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Hazard Analysis And Critical Control Point (HACCP)

What is HACCP?

A method of ensuring food safety by examining every step in a food operation, identifying those steps critical to food safety and implementing effective control and monitoring procedures at these steps.

HACCP is a preventative system that gives a high level of food safety assurance and is considered to be the best approach to producing safe food and thus preventing food-borne illness.

Need for HACCP

The Food Hygiene (England) Regulations 2006 require food businesses to ensure:

  • All operations are carried out in a hygienic way.
  • The “Rules of Hygiene” are complied with.

All food safety hazards are identified and effectively controlled, by :

  • Analysing the identified food safety hazards.
  • Deciding which hazards are critical to food safety (i.e. critical points).
  • Identifying and implementing effective hazard controls.
  • Monitoring procedures at the critical points.
  • Reviewing the above period and when necessary.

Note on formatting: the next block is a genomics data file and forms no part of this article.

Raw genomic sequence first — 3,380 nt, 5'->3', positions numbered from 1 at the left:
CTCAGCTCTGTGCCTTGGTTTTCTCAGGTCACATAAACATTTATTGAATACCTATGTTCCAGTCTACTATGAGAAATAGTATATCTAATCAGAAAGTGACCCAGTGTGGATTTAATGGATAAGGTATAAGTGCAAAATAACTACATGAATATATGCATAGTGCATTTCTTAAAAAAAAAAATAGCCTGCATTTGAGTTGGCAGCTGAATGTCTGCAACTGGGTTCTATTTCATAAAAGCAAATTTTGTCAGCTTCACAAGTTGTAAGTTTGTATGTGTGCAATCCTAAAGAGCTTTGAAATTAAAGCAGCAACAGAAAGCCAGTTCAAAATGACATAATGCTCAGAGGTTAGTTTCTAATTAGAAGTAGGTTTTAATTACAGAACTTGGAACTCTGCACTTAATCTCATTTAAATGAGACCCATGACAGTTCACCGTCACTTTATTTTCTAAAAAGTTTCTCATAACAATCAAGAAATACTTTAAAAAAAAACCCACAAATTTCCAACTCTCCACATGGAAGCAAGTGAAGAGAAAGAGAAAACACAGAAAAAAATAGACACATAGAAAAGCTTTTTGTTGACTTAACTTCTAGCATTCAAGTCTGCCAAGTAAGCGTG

Pre-requisites for HACCP

These must be in place in order to support a HACCP system. The University encompasses all these within its Good Hygiene Practice guidance, documentation and records which are detailed in the Food Safety Manual.

Principles of HACCP

  1. Conduct a Hazard Analysis: A process flow diagram is needed, detailing the steps in the operation. Hazards must be identified at each stage, together with the significance of the risks presented and measures for control.
  1. Determine the Critical Control Points (CCPs): Establish the points where controls are critical to food safety.
  1. Establish Critical Limits: At the CCPs, a measurable critical limit describes the difference between what is safe and what is not.
  1. Establish a system to monitor control of the CCPs: Monitoring actions, frequency and responsibility should be specified.
  1. Establish corrective action for when a CCP is not under control: Include actions to bring the process back under control and deal with products affected by the loss of control.
  1. Establish procedures for verification to confirm HACCP is working: Develop and maintain procedures to keep HACCP system working.
  1. Establish documentation and records: Records must be kept to demonstrate the HACCP system is working under control and corrective action is taken for any breached critical limits.

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